The problem of criminalisation of politics has been lacerating the body politic of India for decades. Democracy is not bought for a song; the sacrifices and struggle of generations of our forefathers dismantled the colonial yoke and ushered in a democratic nation, which now faces threats from the unscrupulous and the dangerous.
Initially, Indian polity was quite clean, but the degeneration set in soon, with politicians taking the help of musclemen to win elections, which naturally required ill-gotten money to pay for. In the next stage, the toughs, instead of helping others, decided to contest elections and win power themselves. The phenomenon became pronounced in the 1970s and the situation continues to worsen with the ragtag and bobtail manning Parliament and state legislatures. According to the Association for Democratic Reforms (ADR), 187 members in the present Lok Sabha are facing criminal prosecutions. Out of them, 113 are accused of serious criminal offences.
The intention of the law has been to keep the polity untainted by criminals. So, section 8 of the Representation of the People Act, 1951, disqualifies anyone convicted and sentenced to two years of imprisonment or more from contesting elections. According to sections 8(1), (2) and (3), the disqualification continues for six years after the completion of the jail term.
However, section 8(4) created an exception in favour of sitting MP/MLAs distinguishing them from those wanting to contest elections. Thus, if someone is an MP or an MLA at the time of conviction, they would not be disqualified for three months and, if an appeal is filed against the conviction within that period, they would not be disqualified till the disposal of the appeal.
In July 2013, the Supreme Court struck down this section in Lily Thomas vs Union of India as violative of the Right to Equality guaranteed by Article 14 of the Constitution. It led to the disqualification of Lalu Yadav and some other MPs/MLAs. However, it could not disabuse the system of criminal elements as cases drag on and on. Lalus case was decided by the trial court after 18 years. The Supreme Court found J. Jayalalithaa, then chief minister of Tamil Nadu, guilty of corrupt practices, but the verdict came after two decades, after her demise. Sasikala Natrajan, the main claimant to Jayalalithaas mantle, could not realise her dream due to her conviction and is now in jail. Had the judgement been delayed further, she would have become chief minister.
The apex court has tried to address the seemingly insuperable problem in a public interest litigation (PIL) asking that anyone convicted be debarred from elections for life. The Election Commission had earlier supported the prayer of the petitioner. But in July last, during the hearing, the EC did a somersault, saying that it had not taken any decision and that the matter may rightly be in the legislatures domain. Appalled at the changed stance, the court berated the EC: "Can you afford to remain silent when it is within the domain of the commission? If you dont want to be independent, if you want to be constrained by the legislature even to express your views, say so freely." As former chief election commissioner SY Quraishi commented, it was an unprecedented rebuke to an institution that the SC has always been supportive of.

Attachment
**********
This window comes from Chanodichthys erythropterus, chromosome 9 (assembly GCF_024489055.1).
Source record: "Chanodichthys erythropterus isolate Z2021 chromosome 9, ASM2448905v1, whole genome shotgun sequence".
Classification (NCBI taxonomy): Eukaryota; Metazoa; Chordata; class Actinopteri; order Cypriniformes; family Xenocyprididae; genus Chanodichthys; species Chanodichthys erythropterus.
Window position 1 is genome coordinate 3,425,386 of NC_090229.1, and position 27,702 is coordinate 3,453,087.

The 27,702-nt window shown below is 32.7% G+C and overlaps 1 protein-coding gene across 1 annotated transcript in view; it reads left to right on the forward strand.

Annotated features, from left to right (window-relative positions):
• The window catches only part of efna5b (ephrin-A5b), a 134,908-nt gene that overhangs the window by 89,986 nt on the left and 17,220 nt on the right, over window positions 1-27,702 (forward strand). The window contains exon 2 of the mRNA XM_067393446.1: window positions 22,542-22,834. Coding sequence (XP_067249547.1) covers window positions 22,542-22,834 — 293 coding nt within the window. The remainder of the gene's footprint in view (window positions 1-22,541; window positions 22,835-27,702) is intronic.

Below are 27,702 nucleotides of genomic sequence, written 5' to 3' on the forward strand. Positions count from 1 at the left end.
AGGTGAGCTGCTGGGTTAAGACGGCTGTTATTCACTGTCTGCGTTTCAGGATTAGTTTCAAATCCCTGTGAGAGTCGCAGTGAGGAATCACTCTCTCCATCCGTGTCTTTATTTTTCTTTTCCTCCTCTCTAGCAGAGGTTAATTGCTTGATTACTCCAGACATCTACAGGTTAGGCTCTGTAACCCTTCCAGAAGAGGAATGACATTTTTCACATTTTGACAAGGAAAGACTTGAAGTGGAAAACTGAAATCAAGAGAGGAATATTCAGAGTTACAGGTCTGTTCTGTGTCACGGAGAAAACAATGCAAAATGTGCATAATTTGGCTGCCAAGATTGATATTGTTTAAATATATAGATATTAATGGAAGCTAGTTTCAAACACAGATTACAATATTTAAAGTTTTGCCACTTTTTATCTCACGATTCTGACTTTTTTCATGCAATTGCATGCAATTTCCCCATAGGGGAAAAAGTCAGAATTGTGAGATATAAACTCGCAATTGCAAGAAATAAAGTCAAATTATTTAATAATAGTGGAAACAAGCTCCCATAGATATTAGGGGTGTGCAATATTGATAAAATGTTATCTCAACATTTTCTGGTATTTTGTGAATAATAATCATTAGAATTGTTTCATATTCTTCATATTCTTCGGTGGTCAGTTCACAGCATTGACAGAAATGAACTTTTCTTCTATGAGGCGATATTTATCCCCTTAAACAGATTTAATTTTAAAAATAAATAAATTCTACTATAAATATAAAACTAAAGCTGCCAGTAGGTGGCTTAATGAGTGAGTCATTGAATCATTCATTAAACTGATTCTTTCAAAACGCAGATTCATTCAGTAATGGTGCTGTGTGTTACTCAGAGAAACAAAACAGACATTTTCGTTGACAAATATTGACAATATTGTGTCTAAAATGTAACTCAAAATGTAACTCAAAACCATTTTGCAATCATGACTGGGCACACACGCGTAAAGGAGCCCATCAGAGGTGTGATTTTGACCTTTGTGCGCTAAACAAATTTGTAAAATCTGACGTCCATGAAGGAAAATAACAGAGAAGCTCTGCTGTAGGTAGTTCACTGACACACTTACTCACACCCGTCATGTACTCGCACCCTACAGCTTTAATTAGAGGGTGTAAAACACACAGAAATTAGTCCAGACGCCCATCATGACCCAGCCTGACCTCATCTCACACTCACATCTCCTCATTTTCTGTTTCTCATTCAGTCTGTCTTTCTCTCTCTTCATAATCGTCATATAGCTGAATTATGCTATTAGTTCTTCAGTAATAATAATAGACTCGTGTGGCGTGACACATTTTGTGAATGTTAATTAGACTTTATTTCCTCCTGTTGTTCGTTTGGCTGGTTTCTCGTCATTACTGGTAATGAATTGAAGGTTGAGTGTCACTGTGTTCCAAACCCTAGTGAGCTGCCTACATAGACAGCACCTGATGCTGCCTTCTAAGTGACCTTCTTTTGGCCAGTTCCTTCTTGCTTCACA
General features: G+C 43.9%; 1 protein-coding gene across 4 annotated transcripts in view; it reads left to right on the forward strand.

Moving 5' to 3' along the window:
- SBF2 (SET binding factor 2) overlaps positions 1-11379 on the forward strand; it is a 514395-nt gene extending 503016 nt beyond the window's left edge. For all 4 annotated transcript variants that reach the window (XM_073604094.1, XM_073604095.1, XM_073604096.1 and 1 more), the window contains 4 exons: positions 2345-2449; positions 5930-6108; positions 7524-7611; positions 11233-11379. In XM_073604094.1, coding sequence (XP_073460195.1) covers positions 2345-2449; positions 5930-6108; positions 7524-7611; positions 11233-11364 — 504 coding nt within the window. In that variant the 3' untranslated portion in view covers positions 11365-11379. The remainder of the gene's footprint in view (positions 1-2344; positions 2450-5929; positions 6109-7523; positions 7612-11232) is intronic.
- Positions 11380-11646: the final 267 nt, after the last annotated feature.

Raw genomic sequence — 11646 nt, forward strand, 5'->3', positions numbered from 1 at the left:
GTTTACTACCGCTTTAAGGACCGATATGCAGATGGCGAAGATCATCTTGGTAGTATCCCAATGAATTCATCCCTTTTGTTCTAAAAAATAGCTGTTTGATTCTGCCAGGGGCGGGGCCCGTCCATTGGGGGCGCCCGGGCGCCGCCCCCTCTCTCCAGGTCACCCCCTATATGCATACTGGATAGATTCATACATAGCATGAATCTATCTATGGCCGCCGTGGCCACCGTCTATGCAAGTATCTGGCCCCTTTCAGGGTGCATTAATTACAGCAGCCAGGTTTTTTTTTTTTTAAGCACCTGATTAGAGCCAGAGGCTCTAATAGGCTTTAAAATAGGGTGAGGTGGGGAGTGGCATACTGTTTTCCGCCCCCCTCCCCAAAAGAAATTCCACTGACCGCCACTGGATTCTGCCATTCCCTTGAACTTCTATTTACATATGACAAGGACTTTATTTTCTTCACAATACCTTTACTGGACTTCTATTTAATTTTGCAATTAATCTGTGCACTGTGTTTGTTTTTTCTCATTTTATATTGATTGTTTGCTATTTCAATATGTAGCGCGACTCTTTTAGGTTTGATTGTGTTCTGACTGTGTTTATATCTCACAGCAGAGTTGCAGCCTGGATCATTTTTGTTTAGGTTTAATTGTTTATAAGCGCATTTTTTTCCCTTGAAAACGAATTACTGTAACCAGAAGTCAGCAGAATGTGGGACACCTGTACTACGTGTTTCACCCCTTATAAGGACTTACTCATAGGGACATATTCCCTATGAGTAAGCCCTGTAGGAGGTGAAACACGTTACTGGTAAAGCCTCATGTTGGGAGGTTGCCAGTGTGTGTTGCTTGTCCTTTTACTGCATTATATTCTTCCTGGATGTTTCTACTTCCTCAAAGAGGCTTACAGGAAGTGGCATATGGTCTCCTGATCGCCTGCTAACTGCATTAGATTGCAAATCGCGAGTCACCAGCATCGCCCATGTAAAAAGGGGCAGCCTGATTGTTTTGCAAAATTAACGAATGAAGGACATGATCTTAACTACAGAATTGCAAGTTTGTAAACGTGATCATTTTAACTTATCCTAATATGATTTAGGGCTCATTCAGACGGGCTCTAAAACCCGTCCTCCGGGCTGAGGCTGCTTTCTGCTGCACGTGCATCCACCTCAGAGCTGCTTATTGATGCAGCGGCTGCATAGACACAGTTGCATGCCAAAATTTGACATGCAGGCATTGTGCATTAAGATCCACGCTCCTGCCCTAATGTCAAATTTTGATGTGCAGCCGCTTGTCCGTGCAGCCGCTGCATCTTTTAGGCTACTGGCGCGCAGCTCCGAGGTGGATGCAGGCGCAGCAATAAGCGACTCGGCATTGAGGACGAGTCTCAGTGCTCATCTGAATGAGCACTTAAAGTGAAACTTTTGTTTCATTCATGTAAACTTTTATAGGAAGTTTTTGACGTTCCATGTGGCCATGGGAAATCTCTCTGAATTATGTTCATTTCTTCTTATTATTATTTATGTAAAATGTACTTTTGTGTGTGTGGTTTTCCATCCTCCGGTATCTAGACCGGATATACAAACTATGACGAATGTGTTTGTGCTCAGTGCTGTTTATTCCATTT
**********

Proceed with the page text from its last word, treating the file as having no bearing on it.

The apex court wants trials in cases involving legislators to conclude within one year. The central government has told the court that it has decided to set up special courts for the purpose. At the moment, 1,581 MPs and MLAs are facing prosecution. In all, 12 special courts are proposed to be set up, out of which two would decide cases involving 228 MPs while the remaining 10 would be set up in 10 states having over 65 accused MLAs each.
Quality of disposal
The setting up of the special courts raise many questions. Will they dispose of cases within one year and will it be judicious disposal? If the quality of disposal is compromised, it will only worsen the problem. There are many laws which mandate that a case must be decided within a particular timeframe. For example, under the Consumer Protection Act, 1986, cases must be decided within six months. But anyone who has had the misfortune of moving the consumer court knows how long it takes.
There may be many justifications for the inordinate delays but the real cause is the incompetence of judges and their utter lack of empathy with the victims of injustice. Another question is, if the trial courts judgement is reversed by the higher court and the convict is declared innocent, how can they be compensated.
Politicians facing criminal charges is not just a legal issue. Political parties are supposed to take the initiative to debar tainted people from elections. But it is not possible as the heads of many parties are themselves accused in corruption and criminal cases, and they are beholden to moneybags and goons.
A candidates ability to win, by any means, is their only concern. People are also to blame when they vote for criminals knowing their antecedents full well. Candidates declare their assets, liabilities, educational qualification and criminal cases pending against them under the directions of the apex court. There are candidates whose details of criminal cases run into a hundred pages and yet, they get elected.
The special courts may give justice to legislators within a year, but what about justice for millions of common people who go
to court? The common man is concerned with his own problems. A man whose daughter has been raped and murdered is not concerned about the conviction of tainted legislators, but wants the rapist and murderer of his daughter to be punished at the earliest. But the trial goes on for decades, and he loses faith in the system. The whole system needs to be overhauled.